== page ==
This year there is a second conference next to Learning solutions: Ecosystems 2014. It is more on a strategic level. You have to have a special upgrade in order to attend the sessions, build the guild was kind enough to allow me to party crash a session. The session I attended was about ecosystems and  was presented by Lance Dublin. For him the term ecosystem was also new, so he took us on a journey to discover it with him. I got from it that an ecosystem is a living and ever changing thing that enables and facilitates learning. It should contain four elements: Process, people, Technology and content. So it is not an architecture (that is part of the ecosystem) but the whole thing. The reason we have to thing about this is the increasing speed of things, our old ways (LMS learning with courses) do not work anymore. We need something that delivers Performance at the speed of need. He gave s an impressive list of opportunities/changes, developments that should be part of an ecosystem: Mobile, Moocs, Cloud, social learning, serious games, Big data, personalization and much more. He also defined the goal of an ecosystem: Performance. He promised to share his presentation, but is is not available now. I will share it with you when I can.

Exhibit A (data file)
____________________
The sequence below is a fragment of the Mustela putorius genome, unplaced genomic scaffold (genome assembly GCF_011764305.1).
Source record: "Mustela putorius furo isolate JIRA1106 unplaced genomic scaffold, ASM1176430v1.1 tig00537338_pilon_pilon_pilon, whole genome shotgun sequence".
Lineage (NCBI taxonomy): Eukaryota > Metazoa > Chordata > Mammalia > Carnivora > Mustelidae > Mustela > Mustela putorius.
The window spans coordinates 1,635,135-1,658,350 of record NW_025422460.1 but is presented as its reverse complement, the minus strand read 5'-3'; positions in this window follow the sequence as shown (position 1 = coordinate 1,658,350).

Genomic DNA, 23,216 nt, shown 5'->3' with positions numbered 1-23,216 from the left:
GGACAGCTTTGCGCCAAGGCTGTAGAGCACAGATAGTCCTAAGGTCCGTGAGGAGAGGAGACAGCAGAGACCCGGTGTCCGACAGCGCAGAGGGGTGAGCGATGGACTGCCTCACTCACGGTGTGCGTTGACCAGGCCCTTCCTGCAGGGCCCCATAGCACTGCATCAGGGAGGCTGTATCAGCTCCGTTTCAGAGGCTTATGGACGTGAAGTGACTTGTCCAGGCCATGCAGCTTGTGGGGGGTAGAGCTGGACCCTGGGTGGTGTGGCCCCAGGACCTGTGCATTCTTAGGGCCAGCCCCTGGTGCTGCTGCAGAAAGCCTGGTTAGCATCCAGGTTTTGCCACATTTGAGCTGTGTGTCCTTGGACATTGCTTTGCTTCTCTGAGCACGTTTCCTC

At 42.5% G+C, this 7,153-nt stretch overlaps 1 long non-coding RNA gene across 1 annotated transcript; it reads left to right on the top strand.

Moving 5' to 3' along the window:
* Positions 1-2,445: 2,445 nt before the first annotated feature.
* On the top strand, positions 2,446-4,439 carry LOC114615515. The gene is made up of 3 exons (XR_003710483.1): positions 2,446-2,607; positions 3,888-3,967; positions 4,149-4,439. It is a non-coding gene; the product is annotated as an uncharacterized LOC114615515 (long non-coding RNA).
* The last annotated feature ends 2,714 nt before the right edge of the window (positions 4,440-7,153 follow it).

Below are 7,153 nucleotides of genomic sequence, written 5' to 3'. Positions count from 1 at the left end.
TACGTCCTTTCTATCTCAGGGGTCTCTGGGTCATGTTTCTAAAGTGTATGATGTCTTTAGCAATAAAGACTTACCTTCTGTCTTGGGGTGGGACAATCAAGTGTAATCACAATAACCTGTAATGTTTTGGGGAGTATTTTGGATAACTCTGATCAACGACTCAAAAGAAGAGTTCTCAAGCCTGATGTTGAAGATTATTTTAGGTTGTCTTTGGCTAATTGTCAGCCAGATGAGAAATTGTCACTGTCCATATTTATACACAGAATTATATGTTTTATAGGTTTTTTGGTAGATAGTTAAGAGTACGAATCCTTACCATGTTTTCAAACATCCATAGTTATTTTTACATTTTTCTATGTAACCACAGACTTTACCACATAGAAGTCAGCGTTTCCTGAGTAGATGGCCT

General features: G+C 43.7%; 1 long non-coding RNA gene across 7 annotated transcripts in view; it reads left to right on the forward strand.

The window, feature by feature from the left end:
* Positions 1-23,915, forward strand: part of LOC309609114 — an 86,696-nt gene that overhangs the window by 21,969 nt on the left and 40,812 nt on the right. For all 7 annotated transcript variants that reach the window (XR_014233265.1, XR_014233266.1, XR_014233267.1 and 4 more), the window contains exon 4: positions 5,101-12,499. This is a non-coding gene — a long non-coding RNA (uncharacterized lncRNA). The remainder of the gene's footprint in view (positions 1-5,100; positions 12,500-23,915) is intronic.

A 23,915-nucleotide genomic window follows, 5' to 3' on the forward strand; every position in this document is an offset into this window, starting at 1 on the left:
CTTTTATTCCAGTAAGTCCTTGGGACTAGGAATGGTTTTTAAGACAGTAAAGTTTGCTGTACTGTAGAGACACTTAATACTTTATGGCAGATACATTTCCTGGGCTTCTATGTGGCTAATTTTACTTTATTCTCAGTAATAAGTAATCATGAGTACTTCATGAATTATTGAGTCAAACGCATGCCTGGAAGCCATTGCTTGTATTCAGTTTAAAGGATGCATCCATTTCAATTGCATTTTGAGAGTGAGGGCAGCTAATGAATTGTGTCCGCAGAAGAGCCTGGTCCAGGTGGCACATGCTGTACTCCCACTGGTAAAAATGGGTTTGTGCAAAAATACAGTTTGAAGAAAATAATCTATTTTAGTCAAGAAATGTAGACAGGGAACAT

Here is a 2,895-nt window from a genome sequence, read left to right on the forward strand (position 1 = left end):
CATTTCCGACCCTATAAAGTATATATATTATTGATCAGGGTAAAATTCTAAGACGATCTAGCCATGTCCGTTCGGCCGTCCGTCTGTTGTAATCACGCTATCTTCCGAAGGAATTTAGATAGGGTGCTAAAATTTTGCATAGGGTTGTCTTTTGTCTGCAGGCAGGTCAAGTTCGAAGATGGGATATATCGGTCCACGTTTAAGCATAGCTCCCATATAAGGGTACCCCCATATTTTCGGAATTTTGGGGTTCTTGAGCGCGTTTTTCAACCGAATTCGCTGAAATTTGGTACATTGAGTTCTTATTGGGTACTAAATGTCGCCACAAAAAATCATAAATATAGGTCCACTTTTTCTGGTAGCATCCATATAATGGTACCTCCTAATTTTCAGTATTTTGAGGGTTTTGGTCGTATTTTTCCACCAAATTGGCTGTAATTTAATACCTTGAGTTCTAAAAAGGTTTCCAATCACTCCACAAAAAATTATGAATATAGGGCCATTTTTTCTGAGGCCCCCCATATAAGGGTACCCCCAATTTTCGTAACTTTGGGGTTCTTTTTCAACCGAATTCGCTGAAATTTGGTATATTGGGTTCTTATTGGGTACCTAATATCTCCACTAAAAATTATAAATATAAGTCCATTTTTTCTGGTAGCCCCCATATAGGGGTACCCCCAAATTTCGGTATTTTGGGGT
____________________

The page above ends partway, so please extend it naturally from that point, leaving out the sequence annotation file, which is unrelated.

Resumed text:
This was a really nice session although it didn’t bring me what I expected from it. It was presented by Megane Torrance. I did expect her to make the connection between agile and lean. I do know about agile, I wrote a whole bunch of post on it. I know a bit about lean and was curious about the connection. Instead she took us through the eight wastes of lean (Transport, Over-processing, Time & Intelligence, Motion, Waiting, Overproduction, Inventory, Defects) and she challenged us to come up with waste on these topics and solutions for them. Based on the info she gathered she will create an article for the learning solutions magazine. So we sort of crowd sourced an article in an hour. Really inventive and informing.

So this leads up to the conclusion of day 1. As I wrote in the beginning of this post. I have the feeling that change is reaching eLearning. But I see only the first signs of it. People are aware that they need to change and that raises more interest in topics like TinCan, Agile, innovation. But most of them are just investigating, it will take a while before they can act on it.